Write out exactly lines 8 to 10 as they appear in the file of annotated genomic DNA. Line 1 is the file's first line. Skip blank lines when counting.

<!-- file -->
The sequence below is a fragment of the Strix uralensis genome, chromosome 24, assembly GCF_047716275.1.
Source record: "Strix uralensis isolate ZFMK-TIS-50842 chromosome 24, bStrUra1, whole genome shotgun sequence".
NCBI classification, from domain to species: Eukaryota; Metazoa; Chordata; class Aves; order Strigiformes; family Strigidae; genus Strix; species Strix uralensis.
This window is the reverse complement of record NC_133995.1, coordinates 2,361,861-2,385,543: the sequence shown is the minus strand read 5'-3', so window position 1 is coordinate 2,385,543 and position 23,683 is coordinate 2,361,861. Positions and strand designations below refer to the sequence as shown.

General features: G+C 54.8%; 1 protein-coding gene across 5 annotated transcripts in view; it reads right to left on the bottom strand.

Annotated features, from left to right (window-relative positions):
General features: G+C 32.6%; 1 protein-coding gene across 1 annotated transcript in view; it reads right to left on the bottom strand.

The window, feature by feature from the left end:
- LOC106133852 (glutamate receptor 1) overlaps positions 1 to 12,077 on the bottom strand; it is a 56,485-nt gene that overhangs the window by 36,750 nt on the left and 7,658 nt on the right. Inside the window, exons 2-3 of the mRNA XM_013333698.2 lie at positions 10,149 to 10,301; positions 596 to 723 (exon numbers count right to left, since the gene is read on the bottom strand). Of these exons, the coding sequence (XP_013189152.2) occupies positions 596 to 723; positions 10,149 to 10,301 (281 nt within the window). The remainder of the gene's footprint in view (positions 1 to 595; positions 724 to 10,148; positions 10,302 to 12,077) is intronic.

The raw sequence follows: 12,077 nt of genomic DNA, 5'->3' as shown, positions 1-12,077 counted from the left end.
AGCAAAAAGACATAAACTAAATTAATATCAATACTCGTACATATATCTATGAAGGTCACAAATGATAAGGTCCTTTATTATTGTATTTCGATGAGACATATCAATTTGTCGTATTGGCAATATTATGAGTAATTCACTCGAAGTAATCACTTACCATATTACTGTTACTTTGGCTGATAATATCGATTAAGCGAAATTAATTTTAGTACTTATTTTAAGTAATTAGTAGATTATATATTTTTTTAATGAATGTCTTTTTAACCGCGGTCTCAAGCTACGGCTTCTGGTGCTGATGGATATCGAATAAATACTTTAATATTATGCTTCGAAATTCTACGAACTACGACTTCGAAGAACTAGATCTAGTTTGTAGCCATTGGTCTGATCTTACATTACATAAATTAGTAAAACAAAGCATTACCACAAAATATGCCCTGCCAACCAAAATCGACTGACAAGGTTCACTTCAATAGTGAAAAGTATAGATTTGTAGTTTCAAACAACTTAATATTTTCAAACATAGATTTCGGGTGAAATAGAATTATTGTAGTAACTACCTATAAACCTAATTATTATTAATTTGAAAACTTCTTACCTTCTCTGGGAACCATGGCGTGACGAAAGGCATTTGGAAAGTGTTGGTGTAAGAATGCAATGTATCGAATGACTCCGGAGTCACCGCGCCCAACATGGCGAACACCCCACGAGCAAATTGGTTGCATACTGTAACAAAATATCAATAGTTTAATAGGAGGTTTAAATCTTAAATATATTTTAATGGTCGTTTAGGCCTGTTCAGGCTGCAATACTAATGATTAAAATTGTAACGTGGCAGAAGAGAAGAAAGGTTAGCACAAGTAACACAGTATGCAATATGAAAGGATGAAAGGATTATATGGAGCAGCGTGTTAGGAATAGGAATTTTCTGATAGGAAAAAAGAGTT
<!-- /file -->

The window, feature by feature from the left end:
- LOC106133852 (glutamate receptor 1) overlaps positions 1 to 12,077 on the bottom strand; it is a 56,485-nt gene that overhangs the window by 36,750 nt on the left and 7,658 nt on the right. Inside the window, exons 2-3 of the mRNA XM_013333698.2 lie at positions 10,149 to 10,301; positions 596 to 723 (exon numbers count right to left, since the gene is read on the bottom strand). Of these exons, the coding sequence (XP_013189152.2) occupies positions 596 to 723; positions 10,149 to 10,301 (281 nt within the window). The remainder of the gene's footprint in view (positions 1 to 595; positions 724 to 10,148; positions 10,302 to 12,077) is intronic.

The raw sequence follows: 12,077 nt of genomic DNA, 5'->3' as shown, positions 1-12,077 counted from the left end.